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MDA
07-02-2005, 17:51:28
The US railroad gauge is 4 feet 8-1/2 inches - very odd number by any standards. Why is that gauge used? Gauge is the distance between the two rails. Because that was the gauge used in England and the US railroads were built by the English. Ok, so why did the English build the railroads of this awkward dimension? Because that was the gauge that tramways used, before they were ousted by the railroads, and tramway makers made the railroads, too. Then why did the tramways use this gauge of strange dimensions? Because the tramways succeeded the animal-drawn carts, whose wagons had this dimension. And why did the wagons of animal-drawn carts have this dimension? Because, in those days when metal roads did not exist, ruts were formed on dust road, by frequently moving chariots & carts. Ruts are furrows made by wheels, very difficult to deviate from, without damage to axle &
chassis. So, what made the ruts of such strange dimension? Well, this is history. Roman army of over 5 thousand traveled in England with war chariots, all of which had this strange dimension - years ago. And for this strange dimension, here is the answer. The Romans believed that the horses in the chariots should be given just enough space to run. More width would make them stray and wobble the chariot. The chariot was therefore made with dimensions to accommodate two horses - snug fit, side by side, within the wooden frame. This dimension led to a wheel gauge of 4 feet 8-1/2 inches - strange dimension!

The story now takes a new twist. We saw how 4 feet 8-1/2 inches became the standard for US railroad gauges. In modern times, sophisticated space travel is made possible by rockets. The rockets are assisted by booster rockets. These booster rockets burn solid fuel and are made by Thiokol in Utah. Scientists may like the booster rocket diameter to be widened for releasing larger force with combustion. But the booster rockets are transported by railroad from the factory to the launch-pad. The railroad line runs through a long tunnel in the mountains. The tunnel is just wide enough to allow passage to the railroad wagon at slow pace. This railroad line also has the same odd dimension. So, a major design feature of the modern world's most advanced transportation system was determined over two thousand years ago by the width of a horse's back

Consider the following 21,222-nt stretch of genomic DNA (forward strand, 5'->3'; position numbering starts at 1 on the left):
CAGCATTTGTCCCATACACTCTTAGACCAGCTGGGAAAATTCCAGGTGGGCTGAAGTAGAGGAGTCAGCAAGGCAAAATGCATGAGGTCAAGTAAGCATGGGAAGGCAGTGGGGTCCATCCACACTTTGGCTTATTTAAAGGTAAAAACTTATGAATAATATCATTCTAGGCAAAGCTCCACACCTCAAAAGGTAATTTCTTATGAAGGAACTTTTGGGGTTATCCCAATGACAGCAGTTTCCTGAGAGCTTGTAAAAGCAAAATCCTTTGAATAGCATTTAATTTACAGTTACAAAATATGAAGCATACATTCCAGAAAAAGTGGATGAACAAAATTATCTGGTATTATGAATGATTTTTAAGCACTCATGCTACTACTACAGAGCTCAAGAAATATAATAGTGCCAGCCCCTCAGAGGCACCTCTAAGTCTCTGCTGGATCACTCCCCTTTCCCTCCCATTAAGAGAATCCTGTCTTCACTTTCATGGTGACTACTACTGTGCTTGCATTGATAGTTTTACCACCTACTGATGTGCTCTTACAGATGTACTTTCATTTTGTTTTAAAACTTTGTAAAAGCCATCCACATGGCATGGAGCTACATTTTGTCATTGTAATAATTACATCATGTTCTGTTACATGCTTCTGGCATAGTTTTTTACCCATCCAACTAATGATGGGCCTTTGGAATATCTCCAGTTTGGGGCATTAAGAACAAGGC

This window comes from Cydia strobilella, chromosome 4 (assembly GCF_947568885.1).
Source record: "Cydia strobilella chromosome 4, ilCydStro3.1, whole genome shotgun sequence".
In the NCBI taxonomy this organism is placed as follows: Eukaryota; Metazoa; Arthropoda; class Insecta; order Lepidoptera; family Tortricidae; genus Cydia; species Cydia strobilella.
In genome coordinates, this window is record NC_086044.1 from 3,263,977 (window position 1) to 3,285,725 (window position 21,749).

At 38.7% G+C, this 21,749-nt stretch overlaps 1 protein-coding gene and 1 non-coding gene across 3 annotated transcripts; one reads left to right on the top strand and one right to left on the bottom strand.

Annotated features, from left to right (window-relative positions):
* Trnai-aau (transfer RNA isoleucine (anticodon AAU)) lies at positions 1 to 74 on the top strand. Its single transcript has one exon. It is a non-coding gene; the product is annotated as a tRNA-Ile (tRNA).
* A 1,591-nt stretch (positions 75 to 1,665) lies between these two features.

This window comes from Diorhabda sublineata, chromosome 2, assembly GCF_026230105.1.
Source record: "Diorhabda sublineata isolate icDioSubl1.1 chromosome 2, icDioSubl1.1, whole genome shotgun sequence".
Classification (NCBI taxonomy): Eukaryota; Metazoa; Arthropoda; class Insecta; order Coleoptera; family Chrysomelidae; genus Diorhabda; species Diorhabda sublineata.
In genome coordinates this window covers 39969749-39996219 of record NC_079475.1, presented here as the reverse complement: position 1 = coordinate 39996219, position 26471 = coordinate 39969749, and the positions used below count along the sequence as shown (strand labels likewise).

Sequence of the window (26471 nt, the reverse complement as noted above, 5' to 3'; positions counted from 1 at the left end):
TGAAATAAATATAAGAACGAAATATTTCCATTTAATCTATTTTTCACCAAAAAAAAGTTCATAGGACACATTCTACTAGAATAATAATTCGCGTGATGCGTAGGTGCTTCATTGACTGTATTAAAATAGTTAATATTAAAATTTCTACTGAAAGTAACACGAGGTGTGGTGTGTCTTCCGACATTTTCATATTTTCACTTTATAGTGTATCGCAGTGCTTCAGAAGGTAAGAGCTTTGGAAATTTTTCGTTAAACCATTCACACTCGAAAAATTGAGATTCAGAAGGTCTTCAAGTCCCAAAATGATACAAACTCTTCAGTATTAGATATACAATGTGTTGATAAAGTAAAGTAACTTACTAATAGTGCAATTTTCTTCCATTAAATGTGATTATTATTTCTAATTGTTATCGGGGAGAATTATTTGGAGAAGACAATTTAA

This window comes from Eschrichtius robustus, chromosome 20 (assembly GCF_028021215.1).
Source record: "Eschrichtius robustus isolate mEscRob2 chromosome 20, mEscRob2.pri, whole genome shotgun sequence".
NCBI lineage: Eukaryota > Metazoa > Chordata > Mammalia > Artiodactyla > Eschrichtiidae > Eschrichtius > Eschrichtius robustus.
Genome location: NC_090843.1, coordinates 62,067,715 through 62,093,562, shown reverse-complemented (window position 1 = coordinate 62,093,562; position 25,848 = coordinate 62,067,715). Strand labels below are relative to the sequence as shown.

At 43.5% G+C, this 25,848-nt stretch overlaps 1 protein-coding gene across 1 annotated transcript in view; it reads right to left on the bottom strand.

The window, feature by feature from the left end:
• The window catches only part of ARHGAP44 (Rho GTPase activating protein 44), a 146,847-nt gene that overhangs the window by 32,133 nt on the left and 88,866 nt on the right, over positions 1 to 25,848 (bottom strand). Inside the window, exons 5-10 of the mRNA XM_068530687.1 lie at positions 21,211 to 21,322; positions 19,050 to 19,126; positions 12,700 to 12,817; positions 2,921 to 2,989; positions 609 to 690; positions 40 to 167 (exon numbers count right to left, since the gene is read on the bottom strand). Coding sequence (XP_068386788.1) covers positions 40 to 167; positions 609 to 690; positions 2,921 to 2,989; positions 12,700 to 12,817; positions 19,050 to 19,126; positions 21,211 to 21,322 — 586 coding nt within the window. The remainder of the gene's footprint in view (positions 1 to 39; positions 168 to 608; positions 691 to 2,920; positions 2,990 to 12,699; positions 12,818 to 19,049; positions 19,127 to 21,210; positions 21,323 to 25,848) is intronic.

This cannot be changed.

I trash the majority of this junk, but this one was interesting, even though I doubt its entirely true.

zmama
07-02-2005, 17:59:32
OOOOOOIEEEEEe

What an exciting Monday this is!

;)

MDA
07-02-2005, 18:02:03
http://public.ansi.org/ansionline/Documents/News%20and%20Publications/Links%20Within%20Stories/Urban%20Legends.doc

A very nerdy rebuttal on why the US uses 4' 8" 1/2 inch rail.

...The other aspect of this standardization urban legend that is pure fiction is the suggestion that the standard track gauge in the U.S. has always been 4 feet 8-1/2 inches. At the beginning of the American Civil War in 1861, there were more than 20 different railroad track gauges in the U.S. ranging from 3 feet to 6 feet. In fact, 5 feet was by far the most prevalent gauge in the South , so if the Confederacy had won the war, the standard size in the U.S. might be different today. The table below shows some of the variety of gauges in the U.S. and Canada at the beginning of 1861.

Track Gauge Miles of Railroad Track Percentage of Total Mileage
4 8-1/2 17,712 53.3
4 10 3,294 9.9
5 0 7,267 21.8
5 6 2,896 8.7
6 0 1,777 5.3
Others ------ 1.0


Probably more than any other single event, the American Civil War is why the U.S. has the one standard track gauge today. The Civil War was the first war in which railroads played an important part in transporting troops, equipment, and supplies. The variety of track gauges forced army units to unload and then reload cargo at the junction point between lines with different gauges. Such delays were inconvenient, expensive, and annoying for civilians during peacetime, but for an army to experience such delays sometimes meant the difference between victory and defeat...

Japher
07-02-2005, 20:14:17
where does the saying "stuck in a rut" come from

Darkstar
07-02-2005, 21:42:23
MDA, that bit about the rockets is BS.

They get transported by barges. ;)

Drekkus
07-02-2005, 21:59:32
Ohoh, I feel some verkanting information coming up.

zmama
07-02-2005, 22:01:55
*dodododooo*
Dramatic music

miester gandertak
07-02-2005, 22:03:12
koel
verkanting rulesssssssssz

miester gandertak
07-02-2005, 22:06:49
http://www.ovnet.nl/begrip.php?m=b&b=verkanting

Drekkus
07-02-2005, 22:09:22
so let's have it then

chagarra
08-02-2005, 02:00:06
DS aren't they talking SRBs...